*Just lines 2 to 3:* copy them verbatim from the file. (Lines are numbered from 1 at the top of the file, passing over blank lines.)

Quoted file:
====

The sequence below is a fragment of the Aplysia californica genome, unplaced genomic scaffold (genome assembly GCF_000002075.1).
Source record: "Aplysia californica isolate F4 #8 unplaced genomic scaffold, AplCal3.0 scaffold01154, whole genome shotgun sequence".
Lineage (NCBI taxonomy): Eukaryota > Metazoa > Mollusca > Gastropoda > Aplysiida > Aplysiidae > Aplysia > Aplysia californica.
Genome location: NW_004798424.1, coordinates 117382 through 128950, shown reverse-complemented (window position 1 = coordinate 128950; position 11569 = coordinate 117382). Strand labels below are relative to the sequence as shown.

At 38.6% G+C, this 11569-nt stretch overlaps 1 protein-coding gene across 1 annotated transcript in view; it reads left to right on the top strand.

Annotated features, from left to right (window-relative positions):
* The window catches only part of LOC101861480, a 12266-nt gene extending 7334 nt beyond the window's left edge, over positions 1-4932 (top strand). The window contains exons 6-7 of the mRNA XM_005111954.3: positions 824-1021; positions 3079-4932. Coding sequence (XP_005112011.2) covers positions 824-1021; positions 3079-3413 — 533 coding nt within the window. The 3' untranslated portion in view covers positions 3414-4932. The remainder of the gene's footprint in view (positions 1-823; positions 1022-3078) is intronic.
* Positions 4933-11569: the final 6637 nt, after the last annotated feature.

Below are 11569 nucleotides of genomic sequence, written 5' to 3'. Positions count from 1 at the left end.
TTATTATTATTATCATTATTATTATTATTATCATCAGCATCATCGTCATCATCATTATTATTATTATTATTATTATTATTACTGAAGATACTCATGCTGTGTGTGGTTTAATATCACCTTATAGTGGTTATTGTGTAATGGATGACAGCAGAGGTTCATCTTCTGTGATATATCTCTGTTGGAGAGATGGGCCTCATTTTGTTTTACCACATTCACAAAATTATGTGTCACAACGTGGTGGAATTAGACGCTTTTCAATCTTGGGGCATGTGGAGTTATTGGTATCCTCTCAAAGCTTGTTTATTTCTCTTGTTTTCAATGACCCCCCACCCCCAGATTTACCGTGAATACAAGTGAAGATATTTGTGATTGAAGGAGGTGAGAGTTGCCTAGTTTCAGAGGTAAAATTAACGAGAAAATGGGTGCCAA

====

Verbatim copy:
Source record: "Aplysia californica isolate F4 #8 unplaced genomic scaffold, AplCal3.0 scaffold01154, whole genome shotgun sequence".
Lineage (NCBI taxonomy): Eukaryota > Metazoa > Mollusca > Gastropoda > Aplysiida > Aplysiidae > Aplysia > Aplysia californica.